Commercial Debt Collection in Burlington
Sitting 45 miles south of the Canada-United States border is Burlington, the most populated city in Vermont. With more than 42,000 residents, Burlington is home to a variety of colleges and businesses (Wikipedia). Vermont and its largest city Burlington struggled with COVID cases in 2020 which have impacted businesses and resident activity. How do businesses in Burlington deal with commercial debt?
Burlington, A History
Burlington was first organized in the late 18th century following a New Hampshire grant being awarded to several locals. In the 19th century, Burlington was a major port of entry and center for trade, which also allowed steamboats to connect to freight and passengers.
In the past 20 years, Burlington has been home to a variety of businesses in the medical, manufacturing, and retail industries. Currently, the largest employees in the city are the University of Vermont Medical Center and University of Vermont & State Agricultural College. Other Burlington businesses include General Electric, G.S. Blodgett Company, Dealer.com, Burton Snowboards, Bruegger’s, and Rhino Foods. Burlington also provides a four-block pedestrian mall called the “Church Street Marketplace” which hosts several festivals and retail stores every year. (Wikipedia)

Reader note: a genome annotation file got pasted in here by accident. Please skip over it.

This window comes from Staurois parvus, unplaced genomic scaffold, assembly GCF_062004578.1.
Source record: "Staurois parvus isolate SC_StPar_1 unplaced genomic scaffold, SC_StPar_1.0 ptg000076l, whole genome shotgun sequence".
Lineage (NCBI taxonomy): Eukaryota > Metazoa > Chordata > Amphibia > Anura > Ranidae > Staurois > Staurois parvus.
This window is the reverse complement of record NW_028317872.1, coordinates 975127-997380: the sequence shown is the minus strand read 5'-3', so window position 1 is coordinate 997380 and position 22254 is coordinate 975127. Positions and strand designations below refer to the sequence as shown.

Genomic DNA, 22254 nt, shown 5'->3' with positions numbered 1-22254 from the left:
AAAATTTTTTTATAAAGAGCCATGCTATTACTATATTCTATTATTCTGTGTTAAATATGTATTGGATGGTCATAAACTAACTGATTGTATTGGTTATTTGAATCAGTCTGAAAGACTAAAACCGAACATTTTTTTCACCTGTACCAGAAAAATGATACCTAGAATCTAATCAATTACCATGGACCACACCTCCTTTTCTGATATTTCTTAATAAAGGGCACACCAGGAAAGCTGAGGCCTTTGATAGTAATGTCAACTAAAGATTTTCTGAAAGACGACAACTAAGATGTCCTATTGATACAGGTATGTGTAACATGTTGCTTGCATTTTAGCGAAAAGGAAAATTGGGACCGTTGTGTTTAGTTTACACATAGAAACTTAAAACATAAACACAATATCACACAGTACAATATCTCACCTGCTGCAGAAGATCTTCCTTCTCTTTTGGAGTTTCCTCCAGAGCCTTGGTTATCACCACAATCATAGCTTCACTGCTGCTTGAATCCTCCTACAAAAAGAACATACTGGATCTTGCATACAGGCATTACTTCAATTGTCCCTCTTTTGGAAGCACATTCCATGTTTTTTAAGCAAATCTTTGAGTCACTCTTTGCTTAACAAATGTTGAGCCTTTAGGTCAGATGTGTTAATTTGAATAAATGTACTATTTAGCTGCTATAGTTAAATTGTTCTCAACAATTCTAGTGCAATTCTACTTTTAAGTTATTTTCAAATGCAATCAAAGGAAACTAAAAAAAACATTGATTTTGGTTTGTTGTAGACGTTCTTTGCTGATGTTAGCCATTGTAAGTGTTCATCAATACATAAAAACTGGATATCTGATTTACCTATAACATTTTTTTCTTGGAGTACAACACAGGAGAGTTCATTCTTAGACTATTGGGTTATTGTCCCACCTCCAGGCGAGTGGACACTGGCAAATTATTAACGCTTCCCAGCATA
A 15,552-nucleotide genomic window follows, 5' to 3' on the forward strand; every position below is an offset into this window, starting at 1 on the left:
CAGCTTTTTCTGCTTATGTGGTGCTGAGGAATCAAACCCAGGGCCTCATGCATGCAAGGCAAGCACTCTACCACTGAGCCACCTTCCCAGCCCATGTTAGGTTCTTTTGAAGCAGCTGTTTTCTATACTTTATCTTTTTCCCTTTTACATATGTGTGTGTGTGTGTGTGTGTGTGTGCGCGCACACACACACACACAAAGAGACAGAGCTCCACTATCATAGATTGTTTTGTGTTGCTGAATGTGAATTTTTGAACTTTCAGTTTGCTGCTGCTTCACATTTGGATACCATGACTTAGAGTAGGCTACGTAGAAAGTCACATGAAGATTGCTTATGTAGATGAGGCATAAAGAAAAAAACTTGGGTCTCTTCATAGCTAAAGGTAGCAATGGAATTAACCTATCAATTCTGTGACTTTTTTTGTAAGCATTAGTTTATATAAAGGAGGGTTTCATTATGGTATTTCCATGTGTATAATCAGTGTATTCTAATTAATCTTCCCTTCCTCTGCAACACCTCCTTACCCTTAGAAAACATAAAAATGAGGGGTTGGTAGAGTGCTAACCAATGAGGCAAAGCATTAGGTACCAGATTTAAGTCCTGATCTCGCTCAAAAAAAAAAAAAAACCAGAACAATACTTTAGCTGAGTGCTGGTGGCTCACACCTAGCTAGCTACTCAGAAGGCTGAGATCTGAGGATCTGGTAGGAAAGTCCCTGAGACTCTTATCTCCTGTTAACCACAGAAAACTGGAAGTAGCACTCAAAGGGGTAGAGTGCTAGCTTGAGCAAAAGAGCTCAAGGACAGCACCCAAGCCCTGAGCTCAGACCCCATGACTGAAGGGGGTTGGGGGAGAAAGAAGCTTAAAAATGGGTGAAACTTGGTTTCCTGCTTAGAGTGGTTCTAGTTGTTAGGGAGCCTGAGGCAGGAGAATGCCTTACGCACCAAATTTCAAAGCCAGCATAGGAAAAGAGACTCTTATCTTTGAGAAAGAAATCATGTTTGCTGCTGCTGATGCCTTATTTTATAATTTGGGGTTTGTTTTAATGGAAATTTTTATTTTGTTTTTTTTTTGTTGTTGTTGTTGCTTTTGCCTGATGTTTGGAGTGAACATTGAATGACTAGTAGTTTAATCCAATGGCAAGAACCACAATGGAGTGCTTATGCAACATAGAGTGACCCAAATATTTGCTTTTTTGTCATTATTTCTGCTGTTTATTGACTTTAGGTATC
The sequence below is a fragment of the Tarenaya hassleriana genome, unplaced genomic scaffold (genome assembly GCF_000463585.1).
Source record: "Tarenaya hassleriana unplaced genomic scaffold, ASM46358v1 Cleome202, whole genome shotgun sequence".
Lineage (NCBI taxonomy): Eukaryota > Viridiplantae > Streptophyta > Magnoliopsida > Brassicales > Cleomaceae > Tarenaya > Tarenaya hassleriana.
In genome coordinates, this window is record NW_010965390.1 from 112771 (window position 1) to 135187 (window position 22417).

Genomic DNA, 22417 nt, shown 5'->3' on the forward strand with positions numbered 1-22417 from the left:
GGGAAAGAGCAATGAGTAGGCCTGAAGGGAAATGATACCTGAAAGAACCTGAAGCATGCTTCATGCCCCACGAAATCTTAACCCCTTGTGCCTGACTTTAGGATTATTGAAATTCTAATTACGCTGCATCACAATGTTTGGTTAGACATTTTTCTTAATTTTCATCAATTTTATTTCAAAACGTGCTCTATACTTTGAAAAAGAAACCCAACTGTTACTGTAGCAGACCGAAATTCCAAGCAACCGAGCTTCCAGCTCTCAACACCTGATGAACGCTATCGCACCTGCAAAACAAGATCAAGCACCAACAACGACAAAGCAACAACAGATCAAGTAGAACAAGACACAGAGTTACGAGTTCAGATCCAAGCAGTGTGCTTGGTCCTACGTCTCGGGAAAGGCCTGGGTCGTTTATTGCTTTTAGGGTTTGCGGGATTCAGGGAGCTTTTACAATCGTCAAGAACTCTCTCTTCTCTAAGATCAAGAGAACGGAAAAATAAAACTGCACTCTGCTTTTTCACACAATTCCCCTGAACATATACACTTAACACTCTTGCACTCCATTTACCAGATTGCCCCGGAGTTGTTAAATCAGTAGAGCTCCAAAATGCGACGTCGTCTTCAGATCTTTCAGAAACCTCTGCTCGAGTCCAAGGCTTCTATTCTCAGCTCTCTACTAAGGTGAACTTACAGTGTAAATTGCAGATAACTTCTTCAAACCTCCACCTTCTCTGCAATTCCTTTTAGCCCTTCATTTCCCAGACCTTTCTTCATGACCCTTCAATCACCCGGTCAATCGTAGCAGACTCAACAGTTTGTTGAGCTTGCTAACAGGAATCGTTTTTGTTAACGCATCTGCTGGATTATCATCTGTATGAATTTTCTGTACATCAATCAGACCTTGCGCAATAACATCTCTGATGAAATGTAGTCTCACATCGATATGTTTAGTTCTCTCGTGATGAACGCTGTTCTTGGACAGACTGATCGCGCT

For businesses struggling with commercial debt issues, Burlington offers a variety of helpful commercial collection laws.
For starters, the statute of limitations is:
- Retail installment contracts: 3 years
- Written contracts: 6 years
- Open accounts: 6 years
- Domestic judgments: 8 years
- Foreign judgments: 8 years
- Witnessed promissory note: 14 years
The interest rate for both legal and judgement cases is 12 percent. Businesses that use bad checks can incur a civil penalties (notices required) that include the amount of the check, court costs, attorney’s fees, and $50 in damages.
Click here for more information on commercial collection laws in Burlington and the state of Vermont.